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Recently one of my friend encountered this question in an interview. The interviewer asked him if the special characters like $, @, |, ^, ~ have any usage in c or c++ and where.

I know that |, ^ and ~ are used as Bitwise OR, XOR and Complement respectively.

But I don't know if @ and $ has any special meaning. If it does, could you please give example where it can be applied?

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    When you write your email address and how much salary you require? – this Jun 9 '14 at 5:52
  • I'm pretty confident the answer is that they do not have any special meaning. – quant Jun 9 '14 at 5:55
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    No, neither is part of the basic source character set, nor the basic execution character set. – chris Jun 9 '14 at 5:55
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    @Arman For some definition of "special meaning". They're illegal outside of comments, string literals and character literals. – James Kanze Jun 9 '14 at 8:56
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    Note that Microsoft uses @ in library function names, followed by a number representing the number of bytes used for input parameters for certain 32 bit calling conventions, but these "mangled" names are only visible from assembly code, not from C or C++ code. – rcgldr Feb 7 '17 at 15:16
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@ is generally invalid in C; it is not used for anything. It is used for various purposes by Objective-C, but that's a whole other kettle of fish.

$ is invalid as well, but many implementations allow it to appear in identifiers, just like a letter. (In these implementations, for instance, you could name a variable or function $$$ if you liked.) Even there, though, it doesn't have any special meaning.

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    Of course if an implementation decides not to support that, then your code suddenly doesn't work. – chris Jun 9 '14 at 5:56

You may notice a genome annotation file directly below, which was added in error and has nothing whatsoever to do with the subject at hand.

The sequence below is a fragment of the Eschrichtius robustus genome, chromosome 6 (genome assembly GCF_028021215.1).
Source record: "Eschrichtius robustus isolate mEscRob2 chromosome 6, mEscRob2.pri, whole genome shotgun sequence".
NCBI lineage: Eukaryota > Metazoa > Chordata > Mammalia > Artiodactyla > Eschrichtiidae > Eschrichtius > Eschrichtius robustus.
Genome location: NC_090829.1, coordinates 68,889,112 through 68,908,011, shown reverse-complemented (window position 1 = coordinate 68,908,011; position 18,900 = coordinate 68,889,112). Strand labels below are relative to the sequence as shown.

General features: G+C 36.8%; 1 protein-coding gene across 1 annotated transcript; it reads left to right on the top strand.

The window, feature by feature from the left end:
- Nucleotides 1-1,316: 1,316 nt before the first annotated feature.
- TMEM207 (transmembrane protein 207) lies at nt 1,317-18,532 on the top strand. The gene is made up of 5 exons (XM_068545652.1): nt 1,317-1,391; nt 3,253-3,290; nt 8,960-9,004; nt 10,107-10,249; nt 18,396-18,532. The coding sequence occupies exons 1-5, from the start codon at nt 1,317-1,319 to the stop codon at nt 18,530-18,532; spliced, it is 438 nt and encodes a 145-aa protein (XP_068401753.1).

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    Aren't the only valid characters for names a-zA-z_0-9 ? – this Jun 9 '14 at 5:57
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    Corrected on $; forgot that was an extension. – user149341 Jun 9 '14 at 5:58
  • @self., Or a universal-character-name (\u and \U), or other implementation-defined characters ($ for example). – chris Jun 9 '14 at 5:59
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    Note that neither @ nor $ are valid for operator overloading either although you might be able to do evil things with preprocessor macros somehow – Matt Coubrough Jun 9 '14 at 6:03
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To complete the accepted answer, the @ can be used to specify the absolute address of a variable on embedded systems.

unsigned char buf[128]@0x2000;

Note this is a non-standard compiler extension.

Check out a good explanation here

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  • Why? Since C doesn't do compile-time bounds checking anyway (even when it can), what's the advantage over unsigned char *buf = 0x2000;? – Muzer Mar 23 '17 at 17:19
  • @Muzer it makes a difference at least for sizeof. And then depending on your compiler and the flags used, you can have compile-time or runtime bounds checking. – To마SE Jun 15 '17 at 3:43
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To complete the other answers. The C99-Standard in 5.2.1.3:

Both the basic source and basic execution character sets shall have the following members:

the 26 uppercase letters of the Latin alphabet

A B C D E F G H I J K L M N O P Q R S T U V W X Y Z

the 26 lowercase letters of the Latin alphabet

a b c d e f g h i j k l m n o p q r s t u v w x y z

the 10 decimal digits

0 1 2 3 4 5 6 7 8 9

the following 29 graphic characters

! " # % & ' ( ) * + , - . / : ; < = > ? [ \ ] ^ _ { | } ~

All other characters maybe not even exist. (And should not be used)

But there is also this point in the Common extensions: Annex J, J.5.2:

Characters other than the underscore _, letters, and digits, that are not part of the basic source character set (such as the dollar sign $, or characters in national character sets) may appear in an identifier (6.4.2).

Which is basically what duskwuff already wrote.

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